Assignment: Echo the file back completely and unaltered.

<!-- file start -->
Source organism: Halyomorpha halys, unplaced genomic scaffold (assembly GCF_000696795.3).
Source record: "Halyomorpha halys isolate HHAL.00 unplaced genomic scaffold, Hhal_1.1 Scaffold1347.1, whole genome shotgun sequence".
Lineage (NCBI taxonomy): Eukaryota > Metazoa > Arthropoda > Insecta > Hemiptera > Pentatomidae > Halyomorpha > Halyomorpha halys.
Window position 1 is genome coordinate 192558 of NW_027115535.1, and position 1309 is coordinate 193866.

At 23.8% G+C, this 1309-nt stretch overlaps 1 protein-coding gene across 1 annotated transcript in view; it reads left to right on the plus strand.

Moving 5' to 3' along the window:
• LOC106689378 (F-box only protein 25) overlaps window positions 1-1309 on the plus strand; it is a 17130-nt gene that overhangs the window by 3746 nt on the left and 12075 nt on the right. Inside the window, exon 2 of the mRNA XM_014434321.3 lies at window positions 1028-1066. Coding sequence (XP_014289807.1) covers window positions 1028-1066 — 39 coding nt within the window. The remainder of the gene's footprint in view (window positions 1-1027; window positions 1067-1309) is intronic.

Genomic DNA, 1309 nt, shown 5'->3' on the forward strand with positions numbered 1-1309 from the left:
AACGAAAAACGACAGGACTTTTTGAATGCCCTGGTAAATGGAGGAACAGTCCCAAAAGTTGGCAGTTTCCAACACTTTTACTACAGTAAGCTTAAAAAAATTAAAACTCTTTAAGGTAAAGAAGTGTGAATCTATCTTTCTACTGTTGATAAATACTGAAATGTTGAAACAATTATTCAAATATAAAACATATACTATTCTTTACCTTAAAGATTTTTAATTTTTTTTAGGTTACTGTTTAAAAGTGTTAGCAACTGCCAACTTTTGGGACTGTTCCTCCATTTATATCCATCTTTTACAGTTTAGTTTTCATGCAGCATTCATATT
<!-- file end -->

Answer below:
Source organism: Halyomorpha halys, unplaced genomic scaffold (assembly GCF_000696795.3).
Source record: "Halyomorpha halys isolate HHAL.00 unplaced genomic scaffold, Hhal_1.1 Scaffold1347.1, whole genome shotgun sequence".
Lineage (NCBI taxonomy): Eukaryota > Metazoa > Arthropoda > Insecta > Hemiptera > Pentatomidae > Halyomorpha > Halyomorpha halys.
Window position 1 is genome coordinate 192558 of NW_027115535.1, and position 1309 is coordinate 193866.

At 23.8% G+C, this 1309-nt stretch overlaps 1 protein-coding gene across 1 annotated transcript in view; it reads left to right on the plus strand.

Moving 5' to 3' along the window:
• LOC106689378 (F-box only protein 25) overlaps window positions 1-1309 on the plus strand; it is a 17130-nt gene that overhangs the window by 3746 nt on the left and 12075 nt on the right. Inside the window, exon 2 of the mRNA XM_014434321.3 lies at window positions 1028-1066. Coding sequence (XP_014289807.1) covers window positions 1028-1066 — 39 coding nt within the window. The remainder of the gene's footprint in view (window positions 1-1027; window positions 1067-1309) is intronic.

Genomic DNA, 1309 nt, shown 5'->3' on the forward strand with positions numbered 1-1309 from the left:
AACGAAAAACGACAGGACTTTTTGAATGCCCTGGTAAATGGAGGAACAGTCCCAAAAGTTGGCAGTTTCCAACACTTTTACTACAGTAAGCTTAAAAAAATTAAAACTCTTTAAGGTAAAGAAGTGTGAATCTATCTTTCTACTGTTGATAAATACTGAAATGTTGAAACAATTATTCAAATATAAAACATATACTATTCTTTACCTTAAAGATTTTTAATTTTTTTTAGGTTACTGTTTAAAAGTGTTAGCAACTGCCAACTTTTGGGACTGTTCCTCCATTTATATCCATCTTTTACAGTTTAGTTTTCATGCAGCATTCATATT